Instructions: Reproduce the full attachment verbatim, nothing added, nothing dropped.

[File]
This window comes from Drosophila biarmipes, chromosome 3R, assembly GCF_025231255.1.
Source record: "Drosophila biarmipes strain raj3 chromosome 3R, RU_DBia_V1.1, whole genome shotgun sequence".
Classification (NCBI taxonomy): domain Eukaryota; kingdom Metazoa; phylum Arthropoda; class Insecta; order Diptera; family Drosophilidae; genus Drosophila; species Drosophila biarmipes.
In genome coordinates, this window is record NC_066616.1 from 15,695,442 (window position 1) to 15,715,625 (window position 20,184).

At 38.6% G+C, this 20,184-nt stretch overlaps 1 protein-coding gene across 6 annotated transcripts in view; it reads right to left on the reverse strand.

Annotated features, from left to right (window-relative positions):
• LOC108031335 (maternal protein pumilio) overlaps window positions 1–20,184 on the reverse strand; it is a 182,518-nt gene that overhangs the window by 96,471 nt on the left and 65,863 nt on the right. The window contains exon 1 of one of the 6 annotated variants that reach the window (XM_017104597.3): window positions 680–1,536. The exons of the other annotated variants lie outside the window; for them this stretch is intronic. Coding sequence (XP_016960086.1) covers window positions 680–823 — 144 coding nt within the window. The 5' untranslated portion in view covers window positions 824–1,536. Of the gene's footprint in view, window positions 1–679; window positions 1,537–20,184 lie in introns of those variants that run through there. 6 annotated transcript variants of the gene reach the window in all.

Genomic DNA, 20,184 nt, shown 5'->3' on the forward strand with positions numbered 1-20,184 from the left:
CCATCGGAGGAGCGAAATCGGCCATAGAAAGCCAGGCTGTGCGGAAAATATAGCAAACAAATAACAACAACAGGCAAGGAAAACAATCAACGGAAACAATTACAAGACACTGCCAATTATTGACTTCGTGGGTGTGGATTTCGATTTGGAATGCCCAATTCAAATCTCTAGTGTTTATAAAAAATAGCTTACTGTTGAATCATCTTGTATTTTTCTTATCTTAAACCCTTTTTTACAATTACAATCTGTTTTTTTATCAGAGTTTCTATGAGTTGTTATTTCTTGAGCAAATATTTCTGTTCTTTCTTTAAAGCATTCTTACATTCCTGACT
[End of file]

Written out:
This window comes from Drosophila biarmipes, chromosome 3R, assembly GCF_025231255.1.
Source record: "Drosophila biarmipes strain raj3 chromosome 3R, RU_DBia_V1.1, whole genome shotgun sequence".
Classification (NCBI taxonomy): domain Eukaryota; kingdom Metazoa; phylum Arthropoda; class Insecta; order Diptera; family Drosophilidae; genus Drosophila; species Drosophila biarmipes.
In genome coordinates, this window is record NC_066616.1 from 15,695,442 (window position 1) to 15,715,625 (window position 20,184).

At 38.6% G+C, this 20,184-nt stretch overlaps 1 protein-coding gene across 6 annotated transcripts in view; it reads right to left on the reverse strand.

Annotated features, from left to right (window-relative positions):
• LOC108031335 (maternal protein pumilio) overlaps window positions 1–20,184 on the reverse strand; it is a 182,518-nt gene that overhangs the window by 96,471 nt on the left and 65,863 nt on the right. The window contains exon 1 of one of the 6 annotated variants that reach the window (XM_017104597.3): window positions 680–1,536. The exons of the other annotated variants lie outside the window; for them this stretch is intronic. Coding sequence (XP_016960086.1) covers window positions 680–823 — 144 coding nt within the window. The 5' untranslated portion in view covers window positions 824–1,536. Of the gene's footprint in view, window positions 1–679; window positions 1,537–20,184 lie in introns of those variants that run through there. 6 annotated transcript variants of the gene reach the window in all.

Genomic DNA, 20,184 nt, shown 5'->3' on the forward strand with positions numbered 1-20,184 from the left:
CCATCGGAGGAGCGAAATCGGCCATAGAAAGCCAGGCTGTGCGGAAAATATAGCAAACAAATAACAACAACAGGCAAGGAAAACAATCAACGGAAACAATTACAAGACACTGCCAATTATTGACTTCGTGGGTGTGGATTTCGATTTGGAATGCCCAATTCAAATCTCTAGTGTTTATAAAAAATAGCTTACTGTTGAATCATCTTGTATTTTTCTTATCTTAAACCCTTTTTTACAATTACAATCTGTTTTTTTATCAGAGTTTCTATGAGTTGTTATTTCTTGAGCAAATATTTCTGTTCTTTCTTTAAAGCATTCTTACATTCCTGACT